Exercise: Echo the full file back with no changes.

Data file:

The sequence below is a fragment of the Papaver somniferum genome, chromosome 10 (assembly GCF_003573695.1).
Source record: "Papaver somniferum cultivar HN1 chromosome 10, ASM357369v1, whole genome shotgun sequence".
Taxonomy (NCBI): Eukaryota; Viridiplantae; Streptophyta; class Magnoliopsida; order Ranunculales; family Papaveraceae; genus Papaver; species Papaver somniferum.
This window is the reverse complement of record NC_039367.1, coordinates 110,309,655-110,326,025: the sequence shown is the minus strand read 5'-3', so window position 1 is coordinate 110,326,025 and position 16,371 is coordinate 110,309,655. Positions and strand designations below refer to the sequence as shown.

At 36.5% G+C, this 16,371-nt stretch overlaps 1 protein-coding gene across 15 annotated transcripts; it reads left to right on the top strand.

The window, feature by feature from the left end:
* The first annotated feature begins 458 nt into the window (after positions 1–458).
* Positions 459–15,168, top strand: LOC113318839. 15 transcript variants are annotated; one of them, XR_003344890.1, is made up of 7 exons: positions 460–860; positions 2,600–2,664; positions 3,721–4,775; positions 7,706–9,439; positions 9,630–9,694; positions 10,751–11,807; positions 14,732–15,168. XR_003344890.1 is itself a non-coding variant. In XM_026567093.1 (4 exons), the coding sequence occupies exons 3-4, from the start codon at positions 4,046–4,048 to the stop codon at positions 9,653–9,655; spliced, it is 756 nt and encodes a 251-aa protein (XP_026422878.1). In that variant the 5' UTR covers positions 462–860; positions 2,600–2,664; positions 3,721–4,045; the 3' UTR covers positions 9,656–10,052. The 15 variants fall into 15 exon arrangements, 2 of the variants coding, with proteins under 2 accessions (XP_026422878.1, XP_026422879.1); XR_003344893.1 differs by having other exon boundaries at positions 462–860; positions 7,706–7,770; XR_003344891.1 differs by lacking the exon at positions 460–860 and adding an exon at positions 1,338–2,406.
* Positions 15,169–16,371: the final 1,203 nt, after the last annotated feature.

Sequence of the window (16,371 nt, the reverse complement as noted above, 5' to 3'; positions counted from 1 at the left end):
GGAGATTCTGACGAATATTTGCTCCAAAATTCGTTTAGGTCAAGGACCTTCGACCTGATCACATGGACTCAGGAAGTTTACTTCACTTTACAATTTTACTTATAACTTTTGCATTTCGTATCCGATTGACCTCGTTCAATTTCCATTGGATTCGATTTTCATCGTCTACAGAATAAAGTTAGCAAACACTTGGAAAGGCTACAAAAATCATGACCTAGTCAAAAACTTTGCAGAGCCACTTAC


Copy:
The sequence below is a fragment of the Papaver somniferum genome, chromosome 10 (assembly GCF_003573695.1).
Source record: "Papaver somniferum cultivar HN1 chromosome 10, ASM357369v1, whole genome shotgun sequence".
Taxonomy (NCBI): Eukaryota; Viridiplantae; Streptophyta; class Magnoliopsida; order Ranunculales; family Papaveraceae; genus Papaver; species Papaver somniferum.
This window is the reverse complement of record NC_039367.1, coordinates 110,309,655-110,326,025: the sequence shown is the minus strand read 5'-3', so window position 1 is coordinate 110,326,025 and position 16,371 is coordinate 110,309,655. Positions and strand designations below refer to the sequence as shown.

At 36.5% G+C, this 16,371-nt stretch overlaps 1 protein-coding gene across 15 annotated transcripts; it reads left to right on the top strand.

The window, feature by feature from the left end:
* The first annotated feature begins 458 nt into the window (after positions 1–458).
* Positions 459–15,168, top strand: LOC113318839. 15 transcript variants are annotated; one of them, XR_003344890.1, is made up of 7 exons: positions 460–860; positions 2,600–2,664; positions 3,721–4,775; positions 7,706–9,439; positions 9,630–9,694; positions 10,751–11,807; positions 14,732–15,168. XR_003344890.1 is itself a non-coding variant. In XM_026567093.1 (4 exons), the coding sequence occupies exons 3-4, from the start codon at positions 4,046–4,048 to the stop codon at positions 9,653–9,655; spliced, it is 756 nt and encodes a 251-aa protein (XP_026422878.1). In that variant the 5' UTR covers positions 462–860; positions 2,600–2,664; positions 3,721–4,045; the 3' UTR covers positions 9,656–10,052. The 15 variants fall into 15 exon arrangements, 2 of the variants coding, with proteins under 2 accessions (XP_026422878.1, XP_026422879.1); XR_003344893.1 differs by having other exon boundaries at positions 462–860; positions 7,706–7,770; XR_003344891.1 differs by lacking the exon at positions 460–860 and adding an exon at positions 1,338–2,406.
* Positions 15,169–16,371: the final 1,203 nt, after the last annotated feature.

Sequence of the window (16,371 nt, the reverse complement as noted above, 5' to 3'; positions counted from 1 at the left end):
GGAGATTCTGACGAATATTTGCTCCAAAATTCGTTTAGGTCAAGGACCTTCGACCTGATCACATGGACTCAGGAAGTTTACTTCACTTTACAATTTTACTTATAACTTTTGCATTTCGTATCCGATTGACCTCGTTCAATTTCCATTGGATTCGATTTTCATCGTCTACAGAATAAAGTTAGCAAACACTTGGAAAGGCTACAAAAATCATGACCTAGTCAAAAACTTTGCAGAGCCACTTAC